Can women do it all? It will not be easy, but I think you have to try otherwise you will shrivel up and die. I think education is the key for a lot of women because in my experience the more education you have the more choices you make. There are not a lot of people with PhDs, so I can work in a great job part time. I know attorneys who’ve found the same balance.

How old are your children? 11 and 13.

What do you want to do differently with your children than what you received from your parents? Well I was physically abused by my father, and I decided when I was ten that I would never hit my children. And I never have.

What would you like to carry on that your parents established with you? I feel that my mother tried very hard to be there for us, and hope that my children will be able to say that about me.

How has having children changed the relationship with your partner? I appreciate him more. In a crisis, I’m the chicken with its head cut off type, but my husband stays very calm and focused.

Do you have dates with your partner? Not very often. I wish we had more.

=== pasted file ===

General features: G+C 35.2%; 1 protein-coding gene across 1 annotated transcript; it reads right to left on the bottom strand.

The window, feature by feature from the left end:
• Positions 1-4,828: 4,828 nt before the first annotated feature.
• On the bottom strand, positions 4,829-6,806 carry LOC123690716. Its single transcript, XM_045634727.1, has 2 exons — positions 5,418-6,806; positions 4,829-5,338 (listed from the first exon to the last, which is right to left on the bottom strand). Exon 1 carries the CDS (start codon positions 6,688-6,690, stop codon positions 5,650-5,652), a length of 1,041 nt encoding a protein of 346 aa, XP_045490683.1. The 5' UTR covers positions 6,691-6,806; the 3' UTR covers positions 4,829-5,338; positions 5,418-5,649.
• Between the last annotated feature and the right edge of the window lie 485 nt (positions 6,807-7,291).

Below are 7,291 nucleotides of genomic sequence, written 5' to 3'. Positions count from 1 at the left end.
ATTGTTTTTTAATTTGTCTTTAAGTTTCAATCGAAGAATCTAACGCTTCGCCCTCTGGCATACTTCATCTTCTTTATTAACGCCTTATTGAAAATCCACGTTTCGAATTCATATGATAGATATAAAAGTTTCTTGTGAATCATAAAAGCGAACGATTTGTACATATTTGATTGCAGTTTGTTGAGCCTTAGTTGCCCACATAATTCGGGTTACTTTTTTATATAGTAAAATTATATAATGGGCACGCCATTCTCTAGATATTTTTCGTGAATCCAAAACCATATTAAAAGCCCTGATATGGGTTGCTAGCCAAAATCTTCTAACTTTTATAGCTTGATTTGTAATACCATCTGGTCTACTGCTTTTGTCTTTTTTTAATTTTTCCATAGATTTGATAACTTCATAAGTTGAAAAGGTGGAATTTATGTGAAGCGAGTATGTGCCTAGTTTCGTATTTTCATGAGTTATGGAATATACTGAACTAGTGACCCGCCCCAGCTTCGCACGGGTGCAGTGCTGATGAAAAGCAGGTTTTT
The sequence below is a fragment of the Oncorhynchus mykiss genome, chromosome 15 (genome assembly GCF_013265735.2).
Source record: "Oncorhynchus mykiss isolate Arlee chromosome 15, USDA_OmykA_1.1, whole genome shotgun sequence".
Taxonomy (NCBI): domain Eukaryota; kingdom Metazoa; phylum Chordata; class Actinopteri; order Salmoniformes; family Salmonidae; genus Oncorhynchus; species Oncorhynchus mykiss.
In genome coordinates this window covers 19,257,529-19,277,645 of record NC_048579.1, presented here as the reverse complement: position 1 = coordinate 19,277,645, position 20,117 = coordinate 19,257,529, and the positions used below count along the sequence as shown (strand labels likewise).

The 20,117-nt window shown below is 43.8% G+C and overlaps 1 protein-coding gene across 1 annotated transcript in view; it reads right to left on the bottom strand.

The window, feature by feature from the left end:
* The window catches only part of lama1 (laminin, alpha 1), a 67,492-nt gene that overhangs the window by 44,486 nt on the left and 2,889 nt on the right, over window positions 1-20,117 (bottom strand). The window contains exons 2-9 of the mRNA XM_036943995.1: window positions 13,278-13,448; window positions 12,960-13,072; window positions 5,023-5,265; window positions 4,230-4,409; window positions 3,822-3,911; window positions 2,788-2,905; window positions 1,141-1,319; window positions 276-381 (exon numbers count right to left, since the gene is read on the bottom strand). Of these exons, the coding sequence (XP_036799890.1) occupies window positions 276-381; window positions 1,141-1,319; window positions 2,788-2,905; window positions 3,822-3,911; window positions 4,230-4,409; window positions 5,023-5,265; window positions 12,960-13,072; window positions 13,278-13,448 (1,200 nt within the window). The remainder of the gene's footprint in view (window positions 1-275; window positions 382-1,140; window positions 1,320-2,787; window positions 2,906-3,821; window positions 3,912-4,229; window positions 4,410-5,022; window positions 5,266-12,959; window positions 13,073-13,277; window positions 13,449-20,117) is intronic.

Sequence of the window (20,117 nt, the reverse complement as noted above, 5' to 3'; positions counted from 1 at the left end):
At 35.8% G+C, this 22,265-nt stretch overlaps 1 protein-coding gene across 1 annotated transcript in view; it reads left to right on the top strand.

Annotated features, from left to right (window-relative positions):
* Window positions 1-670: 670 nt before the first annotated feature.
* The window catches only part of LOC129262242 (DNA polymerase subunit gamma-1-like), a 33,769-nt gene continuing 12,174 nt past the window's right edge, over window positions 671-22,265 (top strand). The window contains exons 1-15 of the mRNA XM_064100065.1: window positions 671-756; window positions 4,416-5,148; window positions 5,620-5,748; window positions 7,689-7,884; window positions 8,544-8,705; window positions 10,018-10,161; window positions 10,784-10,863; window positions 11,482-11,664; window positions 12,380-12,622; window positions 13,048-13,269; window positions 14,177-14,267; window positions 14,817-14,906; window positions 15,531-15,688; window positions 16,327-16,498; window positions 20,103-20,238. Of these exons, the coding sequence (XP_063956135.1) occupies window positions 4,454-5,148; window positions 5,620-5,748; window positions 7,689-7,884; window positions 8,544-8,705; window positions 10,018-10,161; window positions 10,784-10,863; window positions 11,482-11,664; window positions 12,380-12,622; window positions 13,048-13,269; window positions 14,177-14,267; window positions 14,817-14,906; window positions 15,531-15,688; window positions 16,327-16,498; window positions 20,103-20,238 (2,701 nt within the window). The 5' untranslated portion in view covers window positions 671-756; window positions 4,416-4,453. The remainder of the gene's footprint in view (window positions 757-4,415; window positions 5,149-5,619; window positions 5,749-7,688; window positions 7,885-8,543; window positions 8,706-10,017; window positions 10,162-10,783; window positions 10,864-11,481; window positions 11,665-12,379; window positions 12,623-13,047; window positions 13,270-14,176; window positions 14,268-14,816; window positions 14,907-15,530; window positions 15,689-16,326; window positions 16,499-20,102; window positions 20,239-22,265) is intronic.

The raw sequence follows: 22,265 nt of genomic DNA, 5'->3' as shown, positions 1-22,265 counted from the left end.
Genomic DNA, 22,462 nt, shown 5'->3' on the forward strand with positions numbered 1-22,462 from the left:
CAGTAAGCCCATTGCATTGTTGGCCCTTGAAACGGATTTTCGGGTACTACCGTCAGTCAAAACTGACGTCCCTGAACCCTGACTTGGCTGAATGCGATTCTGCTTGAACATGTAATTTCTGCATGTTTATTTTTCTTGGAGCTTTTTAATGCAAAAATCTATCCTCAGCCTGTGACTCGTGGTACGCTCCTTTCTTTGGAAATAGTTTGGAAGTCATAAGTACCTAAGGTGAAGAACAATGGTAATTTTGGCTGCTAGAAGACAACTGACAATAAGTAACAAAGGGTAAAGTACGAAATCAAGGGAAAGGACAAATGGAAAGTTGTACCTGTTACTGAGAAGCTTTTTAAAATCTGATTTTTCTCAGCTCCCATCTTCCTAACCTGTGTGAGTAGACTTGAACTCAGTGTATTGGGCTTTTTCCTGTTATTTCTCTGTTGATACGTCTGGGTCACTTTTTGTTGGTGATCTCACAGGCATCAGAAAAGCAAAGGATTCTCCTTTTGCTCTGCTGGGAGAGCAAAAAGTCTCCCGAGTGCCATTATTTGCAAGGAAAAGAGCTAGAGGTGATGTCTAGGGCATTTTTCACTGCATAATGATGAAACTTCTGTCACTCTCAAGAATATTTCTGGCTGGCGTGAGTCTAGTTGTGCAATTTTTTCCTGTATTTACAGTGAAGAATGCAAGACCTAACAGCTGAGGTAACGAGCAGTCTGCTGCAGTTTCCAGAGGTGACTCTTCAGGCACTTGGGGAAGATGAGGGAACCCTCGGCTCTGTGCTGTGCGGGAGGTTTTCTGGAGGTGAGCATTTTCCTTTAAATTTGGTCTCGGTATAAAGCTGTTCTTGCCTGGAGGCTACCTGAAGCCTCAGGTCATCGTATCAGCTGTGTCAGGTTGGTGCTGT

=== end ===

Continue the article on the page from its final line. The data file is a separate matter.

Do you have personal “ME” time scheduled every week/every day? It is not scheduled per se, but I try and meditate most days, even if only for 15 minutes.

How do you combat stress? I’ve been taking a great meditation class for a year, and I love it. I also exercise.

Do you get out regularly with girlfriends? I try to have lunch with a friend most weeks, and I often walk with friends. It’s very important to me because I think I have hermit tendencies.

Has it been challenging to retain a separate sense of self from your role as mother & wife? No. It’s all integrated, and not in a bad way.

What do you do to facilitate that? Does your partner help make that happen? My work facilitates that, and so does my writing, especially my blog, where I try not to talk about my family very much.

Do you help create personal space for your partner? I try.

Does your partner share in household tasks? Not as much as he used to because he works really long hours. But he helps when he’s around.

Are you happy and/or fulfilled with your life? Why? Generally, yes. I have a great husband, wonderful kids, and I love my work. I work part time at CSULA and I write, and I feel incredibly privileged to do things I like.

What did you dream of being when you were a child? A mom.

Was getting married/partnered a conscious goal or focus early on in your adulthood? Probably. We played house a lot.

What do you yearn for? A life without fear.

How did you think your life would be when you got married? How do you feel now? I don’t know. I don’t think marriage it that hard because, in the end, I did choose well. I think parenting is that hard, and I don’t think I expected that.

Thank you, Margaret.

The Motherscribe Interviews are closed for comments. For more about Margaret, please find her on Finnegan Begin Again.